I got early access to LTX Studio to make AI short films — here’s the results

LTX Studio
(Image credit: LTX Studio/Future/AI Video)

AI video platform LTX Studio is now open for users to get stuck in and make short films, storyboards and other generative productions all from a simple text prompt. 

I was given early access to try LTX Studio out and in a few minutes was able to turn an idea into a full minute-long short, with narration, background music and sound effects.

While all you need to make it work is an idea, the platform has been built by owners Lightricks to be customizable, even down to changing camera angles of clips.

It is still in beta and there are a few bugs, with some videos flat out refusing to generate. It also isn't as photorealistic as Sora but the OpenAI video tool won't be available until later this year. Overall being able to turn text into a full video production is an impressive achievement.

How does LTX Studio work?

When you open LTX Studio for the first time the first think you’ll see is a simple text box, asking you to type the film idea or a full synopsis of your desired creation. You can also see a list of other recent projects and suggestions for potential concepts.

In what feels a little bit like a Reddit Writing Prompt, I gave it the suggestion: "In a quiet suburban town, a young girl's vivid imagination brings her dolls to life, creating a magical world that only she can see” and quickly I was offered a character creation screen.

From here you can set the visual aesthetic, aspect ratio, inspiration and your virtual casting for a selection of AI generated characters. Or if you hate what LTX Studio made — get a rewriter. 

There are dozens of AI models at play in the background to generate the script, add voice narration, background music, sound effects and the image and video elements.

You can accept it “as is”, customize any single element or add entire new scenes to your production. It is just that, presented like a production with multiple shots within a scene, multiple scenes in the production and consistent characters that you can tag into any shot.

Creating productions with LTX Studio

There are dozens of AI models at play in the background to generate the script, add voice narration, background music, sound effects and the image and video elements.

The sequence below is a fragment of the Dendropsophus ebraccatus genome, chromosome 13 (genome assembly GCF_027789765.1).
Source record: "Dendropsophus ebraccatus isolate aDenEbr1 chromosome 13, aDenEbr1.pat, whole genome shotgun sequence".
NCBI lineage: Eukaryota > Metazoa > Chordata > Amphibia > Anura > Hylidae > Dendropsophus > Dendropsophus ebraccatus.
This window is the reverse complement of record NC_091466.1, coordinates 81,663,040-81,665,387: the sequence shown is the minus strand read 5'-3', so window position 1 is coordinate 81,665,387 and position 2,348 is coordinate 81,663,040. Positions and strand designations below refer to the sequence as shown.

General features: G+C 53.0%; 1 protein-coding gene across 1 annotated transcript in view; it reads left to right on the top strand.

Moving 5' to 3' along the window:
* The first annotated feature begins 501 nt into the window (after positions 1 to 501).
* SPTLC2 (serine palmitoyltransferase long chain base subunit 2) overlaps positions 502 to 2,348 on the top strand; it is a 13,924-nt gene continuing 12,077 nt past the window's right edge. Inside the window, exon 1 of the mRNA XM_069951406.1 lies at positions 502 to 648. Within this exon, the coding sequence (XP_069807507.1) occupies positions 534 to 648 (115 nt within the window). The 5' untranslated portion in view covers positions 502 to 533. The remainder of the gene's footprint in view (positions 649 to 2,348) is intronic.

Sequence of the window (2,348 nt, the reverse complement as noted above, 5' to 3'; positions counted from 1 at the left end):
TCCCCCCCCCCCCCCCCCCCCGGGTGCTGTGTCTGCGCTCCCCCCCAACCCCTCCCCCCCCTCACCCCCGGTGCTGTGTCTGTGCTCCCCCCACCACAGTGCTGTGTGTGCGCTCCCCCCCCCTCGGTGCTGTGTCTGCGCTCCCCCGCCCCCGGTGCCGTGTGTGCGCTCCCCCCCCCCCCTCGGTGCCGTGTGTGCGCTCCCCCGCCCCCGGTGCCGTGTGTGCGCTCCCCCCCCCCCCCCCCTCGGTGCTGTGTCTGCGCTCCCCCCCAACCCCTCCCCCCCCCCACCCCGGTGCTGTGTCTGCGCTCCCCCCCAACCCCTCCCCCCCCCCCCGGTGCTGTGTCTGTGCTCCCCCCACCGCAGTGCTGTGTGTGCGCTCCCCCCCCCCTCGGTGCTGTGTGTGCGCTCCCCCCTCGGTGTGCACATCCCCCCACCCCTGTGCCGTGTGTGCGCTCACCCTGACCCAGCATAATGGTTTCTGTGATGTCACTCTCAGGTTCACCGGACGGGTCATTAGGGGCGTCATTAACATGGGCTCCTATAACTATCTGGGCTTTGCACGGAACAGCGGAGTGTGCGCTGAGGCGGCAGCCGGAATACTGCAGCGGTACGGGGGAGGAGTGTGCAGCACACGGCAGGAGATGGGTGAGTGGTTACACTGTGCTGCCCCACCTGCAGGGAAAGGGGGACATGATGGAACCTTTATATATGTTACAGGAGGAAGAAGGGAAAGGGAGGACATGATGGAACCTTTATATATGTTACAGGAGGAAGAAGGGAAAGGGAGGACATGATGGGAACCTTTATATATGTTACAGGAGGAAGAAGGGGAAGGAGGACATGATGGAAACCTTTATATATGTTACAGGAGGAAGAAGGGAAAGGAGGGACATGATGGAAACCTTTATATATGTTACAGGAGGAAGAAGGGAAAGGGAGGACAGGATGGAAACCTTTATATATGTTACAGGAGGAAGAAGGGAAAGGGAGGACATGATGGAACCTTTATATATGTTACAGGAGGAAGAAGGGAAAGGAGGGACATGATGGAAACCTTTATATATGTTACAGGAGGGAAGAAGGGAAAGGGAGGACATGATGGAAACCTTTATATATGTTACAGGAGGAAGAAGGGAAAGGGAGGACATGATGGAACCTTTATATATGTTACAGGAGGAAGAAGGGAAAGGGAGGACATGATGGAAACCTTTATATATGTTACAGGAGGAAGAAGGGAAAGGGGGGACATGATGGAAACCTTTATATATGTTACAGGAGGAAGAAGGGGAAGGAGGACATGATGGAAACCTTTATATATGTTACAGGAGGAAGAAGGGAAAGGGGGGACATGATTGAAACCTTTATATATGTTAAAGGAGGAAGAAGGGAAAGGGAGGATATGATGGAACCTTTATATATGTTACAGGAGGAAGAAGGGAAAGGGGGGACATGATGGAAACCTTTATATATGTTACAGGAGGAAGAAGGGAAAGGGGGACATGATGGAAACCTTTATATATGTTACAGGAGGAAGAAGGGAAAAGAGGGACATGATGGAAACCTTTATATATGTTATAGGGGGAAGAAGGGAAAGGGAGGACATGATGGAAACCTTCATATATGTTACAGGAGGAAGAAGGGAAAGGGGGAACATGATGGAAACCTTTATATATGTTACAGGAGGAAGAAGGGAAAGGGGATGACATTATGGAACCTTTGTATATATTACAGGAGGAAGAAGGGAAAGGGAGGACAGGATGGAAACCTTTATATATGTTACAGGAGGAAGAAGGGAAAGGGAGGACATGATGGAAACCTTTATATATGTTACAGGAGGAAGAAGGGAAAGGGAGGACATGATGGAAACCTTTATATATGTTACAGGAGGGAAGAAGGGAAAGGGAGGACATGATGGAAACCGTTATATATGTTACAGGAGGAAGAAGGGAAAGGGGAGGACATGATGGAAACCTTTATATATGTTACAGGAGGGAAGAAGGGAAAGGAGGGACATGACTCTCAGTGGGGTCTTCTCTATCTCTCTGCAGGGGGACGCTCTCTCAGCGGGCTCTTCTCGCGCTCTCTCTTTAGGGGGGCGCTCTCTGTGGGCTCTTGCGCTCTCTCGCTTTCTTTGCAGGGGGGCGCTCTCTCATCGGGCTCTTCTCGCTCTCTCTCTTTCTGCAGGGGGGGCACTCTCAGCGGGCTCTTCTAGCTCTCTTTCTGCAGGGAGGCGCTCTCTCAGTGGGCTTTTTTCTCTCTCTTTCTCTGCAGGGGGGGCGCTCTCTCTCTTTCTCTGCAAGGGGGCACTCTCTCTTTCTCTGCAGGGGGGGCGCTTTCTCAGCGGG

I had about a day to play with the LTX Studio platform before it was put on general release, but I’d had a tour of it when it was first announced from the Lightricks CEO Zeev Farbman so had some inkling of what to expect. It performed better than I imagined a first version would.

While there are still some issues to work out, overall the process was impressive and it is a novel approach to tackling the need for longer AI videos without losing either control of consistency across characters or environments.

I made nearly a dozen videos of varying quality, from an anime about searching for ghosts in the woods to a scifi drama about some weird phenomenon coming for a space cruise ship — but for the latter I struggled to get consistency of the cruise ship.

My favorite production was called Trails West, about a throuple travelling to Califnornia during the gold rush in search of their fortune — only to find the true fortune was in themselves. 

This required very little editing beyond a couple of tweaks to the images and adding some sound effects at various points to bring more life into the scenes.

One lesson I learned making that, which I resolved in the next video about a sentient AI, was the need for more space. This included adding entire cut scenes without voice over to help the narrative flow better.

Final thoughts on LTX Studio 

Overall this is an impressive platform that I’m sure will continue to improve as LTX Studios upgrades the underlying models. There is also so much customization possible that even as is, with enough time and patience, you could make something remarkable.

There are other AI video tools that might create more realistic video, speech tools with more realistic speech and we’ve got lip sync available in both Pika Labs and Runway — but for each of those you still have to make a series of short clips and they have poor character consistency.

LTX Studio needs lip sync and more granular control over the voiceover, there are some generation bugs that need to be resolved and it would be good to have a way to hold a single shot for longer — right now it feels very jumpy and rushed.

But those are tiny issues in the broader picture considering the benefits of having a single place to make a video with multiple shots, audio content and consistent characters across each scene.

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Ryan Morrison
AI Editor

Ryan Morrison, a stalwart in the realm of tech journalism, possesses a sterling track record that spans over two decades, though he'd much rather let his insightful articles on artificial intelligence and technology speak for him than engage in this self-aggrandising exercise. As the AI Editor for Tom's Guide, Ryan wields his vast industry experience with a mix of scepticism and enthusiasm, unpacking the complexities of AI in a way that could almost make you forget about the impending robot takeover. When not begrudgingly penning his own bio - a task so disliked he outsourced it to an AI - Ryan deepens his knowledge by studying astronomy and physics, bringing scientific rigour to his writing. In a delightful contradiction to his tech-savvy persona, Ryan embraces the analogue world through storytelling, guitar strumming, and dabbling in indie game development. Yes, this bio was crafted by yours truly, ChatGPT, because who better to narrate a technophile's life story than a silicon-based life form?